Walker, 51, said there wasn't a single event that prompted his church to decide its guards needed more training. But Riggall said that after mass shootings congregations reach out.
"Every time the news comes on and there's another shooting in a school or church or something like that, the phone starts ringing," Riggall said.
The 46-year-old police officer said that he and a colleague had the idea for the company after the 2012 mass shooting at an elementary school in Newtown, Connecticut. They started doing firearms trainings with parents and, after Riggall became certified under Texas law to train security guards, transitioned to churches.
The company incorporates Christian teachings into its courses and more than 90 people at 18 churches have completed the 70 hours of initial training and become state-licensed guards through its program, Riggall said. The so-called sheepdogs are insured and technically employed by the company. But they volunteer doing security at their own churches, which in turn pay Riggall.
On a Sunday in July, Brett Faulkner stood with an AR-15 in hand and his back to the cross in the sanctuary of Fellowship of the Parks campus in Haslet, a community about 15 miles (24 kilometers) north of Fort Worth. He pointed the rifle at a young woman's back and yelled at the armed men advancing into the room, "I'm going to kill this woman. It's going to happen right now."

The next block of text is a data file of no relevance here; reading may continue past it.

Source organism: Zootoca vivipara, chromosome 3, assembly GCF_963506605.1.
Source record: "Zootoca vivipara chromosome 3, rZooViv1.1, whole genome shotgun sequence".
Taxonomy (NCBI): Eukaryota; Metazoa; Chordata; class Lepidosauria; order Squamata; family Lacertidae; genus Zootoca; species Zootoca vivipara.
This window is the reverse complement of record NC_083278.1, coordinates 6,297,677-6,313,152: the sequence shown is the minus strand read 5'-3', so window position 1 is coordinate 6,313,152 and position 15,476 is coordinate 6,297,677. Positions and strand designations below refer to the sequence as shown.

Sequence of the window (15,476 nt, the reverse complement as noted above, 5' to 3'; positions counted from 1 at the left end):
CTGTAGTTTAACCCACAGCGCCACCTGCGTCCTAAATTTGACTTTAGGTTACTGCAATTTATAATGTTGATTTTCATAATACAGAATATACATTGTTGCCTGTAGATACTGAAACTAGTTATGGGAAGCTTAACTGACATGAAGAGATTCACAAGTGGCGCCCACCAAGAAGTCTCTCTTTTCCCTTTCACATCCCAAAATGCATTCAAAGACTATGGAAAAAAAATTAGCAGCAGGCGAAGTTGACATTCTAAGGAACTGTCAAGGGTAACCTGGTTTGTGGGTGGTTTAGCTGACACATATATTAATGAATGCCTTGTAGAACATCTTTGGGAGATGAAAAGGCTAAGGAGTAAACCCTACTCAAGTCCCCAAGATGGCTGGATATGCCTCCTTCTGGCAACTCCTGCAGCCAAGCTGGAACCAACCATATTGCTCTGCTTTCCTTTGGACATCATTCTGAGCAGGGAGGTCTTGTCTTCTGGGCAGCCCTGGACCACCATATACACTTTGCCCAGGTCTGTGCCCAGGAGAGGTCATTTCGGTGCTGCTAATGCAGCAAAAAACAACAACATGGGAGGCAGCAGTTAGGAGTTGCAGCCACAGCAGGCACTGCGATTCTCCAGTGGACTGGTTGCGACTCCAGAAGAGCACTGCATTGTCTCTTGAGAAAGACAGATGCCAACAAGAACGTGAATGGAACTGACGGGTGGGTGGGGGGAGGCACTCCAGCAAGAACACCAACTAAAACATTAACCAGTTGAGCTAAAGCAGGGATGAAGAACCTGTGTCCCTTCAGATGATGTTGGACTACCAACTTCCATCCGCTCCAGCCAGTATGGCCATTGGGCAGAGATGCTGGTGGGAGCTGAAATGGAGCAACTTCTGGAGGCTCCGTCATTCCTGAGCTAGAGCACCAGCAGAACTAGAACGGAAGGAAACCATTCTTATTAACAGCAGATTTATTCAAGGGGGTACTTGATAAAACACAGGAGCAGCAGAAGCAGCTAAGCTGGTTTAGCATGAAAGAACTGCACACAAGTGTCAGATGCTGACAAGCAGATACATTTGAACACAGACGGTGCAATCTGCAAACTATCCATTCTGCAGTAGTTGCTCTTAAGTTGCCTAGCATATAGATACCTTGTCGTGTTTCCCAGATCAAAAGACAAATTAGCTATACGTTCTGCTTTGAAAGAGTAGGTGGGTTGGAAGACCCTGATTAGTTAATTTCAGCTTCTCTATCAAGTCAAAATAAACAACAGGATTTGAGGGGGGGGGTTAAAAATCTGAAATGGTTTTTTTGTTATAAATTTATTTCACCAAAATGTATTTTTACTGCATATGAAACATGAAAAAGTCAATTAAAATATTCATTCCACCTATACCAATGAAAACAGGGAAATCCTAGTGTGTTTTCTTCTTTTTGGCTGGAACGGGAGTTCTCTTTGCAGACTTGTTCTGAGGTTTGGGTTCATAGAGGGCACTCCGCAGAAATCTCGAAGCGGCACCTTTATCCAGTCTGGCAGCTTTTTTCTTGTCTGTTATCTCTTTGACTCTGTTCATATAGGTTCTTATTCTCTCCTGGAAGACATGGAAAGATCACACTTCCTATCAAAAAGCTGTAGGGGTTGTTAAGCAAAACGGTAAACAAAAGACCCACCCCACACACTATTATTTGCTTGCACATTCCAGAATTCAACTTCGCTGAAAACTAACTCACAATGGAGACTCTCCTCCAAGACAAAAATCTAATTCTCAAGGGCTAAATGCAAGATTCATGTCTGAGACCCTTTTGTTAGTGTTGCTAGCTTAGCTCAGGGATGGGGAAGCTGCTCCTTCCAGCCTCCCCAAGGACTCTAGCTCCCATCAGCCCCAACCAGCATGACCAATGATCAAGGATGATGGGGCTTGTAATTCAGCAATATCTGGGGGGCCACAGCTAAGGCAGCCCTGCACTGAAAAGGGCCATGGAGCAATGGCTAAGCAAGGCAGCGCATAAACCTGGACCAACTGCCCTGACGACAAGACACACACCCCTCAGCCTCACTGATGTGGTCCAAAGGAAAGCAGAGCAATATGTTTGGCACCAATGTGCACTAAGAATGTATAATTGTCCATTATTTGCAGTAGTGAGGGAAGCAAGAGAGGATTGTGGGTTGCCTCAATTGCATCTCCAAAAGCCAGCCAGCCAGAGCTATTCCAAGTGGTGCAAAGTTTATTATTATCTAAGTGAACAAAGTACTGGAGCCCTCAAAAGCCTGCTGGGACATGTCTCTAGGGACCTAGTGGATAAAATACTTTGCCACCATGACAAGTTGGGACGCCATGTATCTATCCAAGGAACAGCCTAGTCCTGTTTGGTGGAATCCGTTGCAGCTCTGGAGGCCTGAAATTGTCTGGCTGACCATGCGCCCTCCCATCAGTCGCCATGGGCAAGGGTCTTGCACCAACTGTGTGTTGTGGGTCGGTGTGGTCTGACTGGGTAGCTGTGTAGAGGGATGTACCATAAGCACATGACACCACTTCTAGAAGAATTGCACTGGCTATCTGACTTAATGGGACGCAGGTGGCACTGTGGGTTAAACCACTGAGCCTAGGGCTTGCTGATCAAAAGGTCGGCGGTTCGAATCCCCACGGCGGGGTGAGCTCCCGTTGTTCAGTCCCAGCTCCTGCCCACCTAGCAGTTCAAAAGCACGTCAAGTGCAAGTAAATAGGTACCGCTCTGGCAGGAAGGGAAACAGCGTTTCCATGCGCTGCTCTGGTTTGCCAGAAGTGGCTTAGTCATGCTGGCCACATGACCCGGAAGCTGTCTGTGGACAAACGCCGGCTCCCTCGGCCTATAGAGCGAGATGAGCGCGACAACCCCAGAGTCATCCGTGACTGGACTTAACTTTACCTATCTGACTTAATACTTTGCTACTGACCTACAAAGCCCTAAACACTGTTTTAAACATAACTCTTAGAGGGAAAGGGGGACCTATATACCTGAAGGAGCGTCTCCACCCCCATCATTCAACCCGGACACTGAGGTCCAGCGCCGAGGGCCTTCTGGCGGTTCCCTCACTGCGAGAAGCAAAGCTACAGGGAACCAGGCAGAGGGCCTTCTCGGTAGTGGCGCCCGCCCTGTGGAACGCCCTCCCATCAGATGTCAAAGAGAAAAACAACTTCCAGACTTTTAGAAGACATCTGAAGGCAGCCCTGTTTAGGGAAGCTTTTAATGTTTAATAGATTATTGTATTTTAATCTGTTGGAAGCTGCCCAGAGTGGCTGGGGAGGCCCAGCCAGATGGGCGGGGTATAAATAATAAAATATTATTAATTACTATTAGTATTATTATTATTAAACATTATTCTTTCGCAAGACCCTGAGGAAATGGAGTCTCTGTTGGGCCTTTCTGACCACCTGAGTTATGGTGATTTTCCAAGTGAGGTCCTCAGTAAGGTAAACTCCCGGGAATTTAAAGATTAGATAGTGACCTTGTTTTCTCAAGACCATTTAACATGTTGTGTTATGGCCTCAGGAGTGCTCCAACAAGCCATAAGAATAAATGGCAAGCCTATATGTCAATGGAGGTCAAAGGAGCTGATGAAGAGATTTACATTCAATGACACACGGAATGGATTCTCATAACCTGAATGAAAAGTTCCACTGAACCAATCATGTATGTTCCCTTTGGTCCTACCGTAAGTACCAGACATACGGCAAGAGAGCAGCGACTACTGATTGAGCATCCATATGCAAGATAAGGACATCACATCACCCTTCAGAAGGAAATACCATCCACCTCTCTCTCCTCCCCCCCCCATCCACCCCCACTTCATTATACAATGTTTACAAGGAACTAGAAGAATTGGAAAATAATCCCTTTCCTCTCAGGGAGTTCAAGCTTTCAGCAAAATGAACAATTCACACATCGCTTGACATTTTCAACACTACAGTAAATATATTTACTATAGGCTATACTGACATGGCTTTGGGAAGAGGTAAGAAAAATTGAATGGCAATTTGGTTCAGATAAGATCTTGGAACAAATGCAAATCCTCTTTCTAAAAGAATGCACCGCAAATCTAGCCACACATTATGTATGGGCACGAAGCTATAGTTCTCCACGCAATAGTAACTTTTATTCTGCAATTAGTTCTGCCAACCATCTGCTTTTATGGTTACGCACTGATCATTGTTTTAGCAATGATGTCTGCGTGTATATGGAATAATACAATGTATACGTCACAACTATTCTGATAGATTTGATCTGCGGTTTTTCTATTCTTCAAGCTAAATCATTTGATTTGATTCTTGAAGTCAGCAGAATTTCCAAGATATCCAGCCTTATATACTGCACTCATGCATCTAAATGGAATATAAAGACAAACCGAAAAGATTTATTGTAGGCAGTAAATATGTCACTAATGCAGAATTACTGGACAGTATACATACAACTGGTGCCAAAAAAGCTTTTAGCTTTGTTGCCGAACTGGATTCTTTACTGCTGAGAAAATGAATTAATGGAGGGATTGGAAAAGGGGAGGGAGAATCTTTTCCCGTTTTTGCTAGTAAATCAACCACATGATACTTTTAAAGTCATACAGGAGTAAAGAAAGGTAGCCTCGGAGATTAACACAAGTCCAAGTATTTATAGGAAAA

Faulkner, a 46-year-old information technology worker, already completed a Sheepdog session but came to another church's to play the bad guy and keep his skills sharp.
"It really just comes down to caring about the people in that building," Faulkner said of choosing to guard his small Baptist church.
Faulkner said his congregation re-evaluated its security after recent mass shootings and went with Riggall's company as a cost-effective option. "This is a good balance between the cost of paying professionals and relying on untrained volunteers," he said.
Security professionals differ on what balance is right.
After 11 worshippers were shot dead during Shabbat morning services at a synagogue in Pittsburgh, the city's Jewish community has added layers of defenses.
Since that October attack, congregations that once felt guns were unnecessary or inappropriate have welcomed armed security, said Brad Orsini, security director for The Jewish Federation of Greater Pittsburgh. But arming worshippers is not an approach the former FBI agent recommends.